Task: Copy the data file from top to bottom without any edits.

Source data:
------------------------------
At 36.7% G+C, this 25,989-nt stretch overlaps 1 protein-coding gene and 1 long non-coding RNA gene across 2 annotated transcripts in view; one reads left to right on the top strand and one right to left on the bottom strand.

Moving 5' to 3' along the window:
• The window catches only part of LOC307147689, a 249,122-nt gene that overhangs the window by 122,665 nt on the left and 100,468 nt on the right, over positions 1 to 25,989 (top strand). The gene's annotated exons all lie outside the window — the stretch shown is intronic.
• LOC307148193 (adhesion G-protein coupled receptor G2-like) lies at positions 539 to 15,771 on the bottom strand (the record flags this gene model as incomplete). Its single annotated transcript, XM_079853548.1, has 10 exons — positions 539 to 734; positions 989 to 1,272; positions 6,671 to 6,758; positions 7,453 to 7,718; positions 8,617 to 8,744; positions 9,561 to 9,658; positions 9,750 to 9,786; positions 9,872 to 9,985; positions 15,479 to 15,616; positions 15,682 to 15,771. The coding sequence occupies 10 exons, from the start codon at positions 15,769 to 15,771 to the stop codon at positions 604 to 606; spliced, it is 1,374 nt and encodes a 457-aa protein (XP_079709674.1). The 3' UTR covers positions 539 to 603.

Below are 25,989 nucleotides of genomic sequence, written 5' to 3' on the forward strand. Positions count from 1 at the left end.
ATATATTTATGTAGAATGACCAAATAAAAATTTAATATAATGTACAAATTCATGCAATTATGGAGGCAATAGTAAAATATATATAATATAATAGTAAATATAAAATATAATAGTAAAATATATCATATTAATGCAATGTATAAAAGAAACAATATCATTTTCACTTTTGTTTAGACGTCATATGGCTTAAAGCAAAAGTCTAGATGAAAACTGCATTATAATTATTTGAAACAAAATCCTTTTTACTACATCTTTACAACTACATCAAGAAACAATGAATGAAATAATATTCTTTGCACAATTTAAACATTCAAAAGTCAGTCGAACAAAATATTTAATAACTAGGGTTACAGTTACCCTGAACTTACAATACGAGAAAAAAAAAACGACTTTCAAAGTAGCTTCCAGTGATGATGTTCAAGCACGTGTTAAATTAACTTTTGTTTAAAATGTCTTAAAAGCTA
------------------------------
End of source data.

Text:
At 36.7% G+C, this 25,989-nt stretch overlaps 1 protein-coding gene and 1 long non-coding RNA gene across 2 annotated transcripts in view; one reads left to right on the top strand and one right to left on the bottom strand.

Moving 5' to 3' along the window:
• The window catches only part of LOC307147689, a 249,122-nt gene that overhangs the window by 122,665 nt on the left and 100,468 nt on the right, over positions 1 to 25,989 (top strand). The gene's annotated exons all lie outside the window — the stretch shown is intronic.
• LOC307148193 (adhesion G-protein coupled receptor G2-like) lies at positions 539 to 15,771 on the bottom strand (the record flags this gene model as incomplete). Its single annotated transcript, XM_079853548.1, has 10 exons — positions 539 to 734; positions 989 to 1,272; positions 6,671 to 6,758; positions 7,453 to 7,718; positions 8,617 to 8,744; positions 9,561 to 9,658; positions 9,750 to 9,786; positions 9,872 to 9,985; positions 15,479 to 15,616; positions 15,682 to 15,771. The coding sequence occupies 10 exons, from the start codon at positions 15,769 to 15,771 to the stop codon at positions 604 to 606; spliced, it is 1,374 nt and encodes a 457-aa protein (XP_079709674.1). The 3' UTR covers positions 539 to 603.

Below are 25,989 nucleotides of genomic sequence, written 5' to 3' on the forward strand. Positions count from 1 at the left end.
ATATATTTATGTAGAATGACCAAATAAAAATTTAATATAATGTACAAATTCATGCAATTATGGAGGCAATAGTAAAATATATATAATATAATAGTAAATATAAAATATAATAGTAAAATATATCATATTAATGCAATGTATAAAAGAAACAATATCATTTTCACTTTTGTTTAGACGTCATATGGCTTAAAGCAAAAGTCTAGATGAAAACTGCATTATAATTATTTGAAACAAAATCCTTTTTACTACATCTTTACAACTACATCAAGAAACAATGAATGAAATAATATTCTTTGCACAATTTAAACATTCAAAAGTCAGTCGAACAAAATATTTAATAACTAGGGTTACAGTTACCCTGAACTTACAATACGAGAAAAAAAAAACGACTTTCAAAGTAGCTTCCAGTGATGATGTTCAAGCACGTGTTAAATTAACTTTTGTTTAAAATGTCTTAAAAGCTA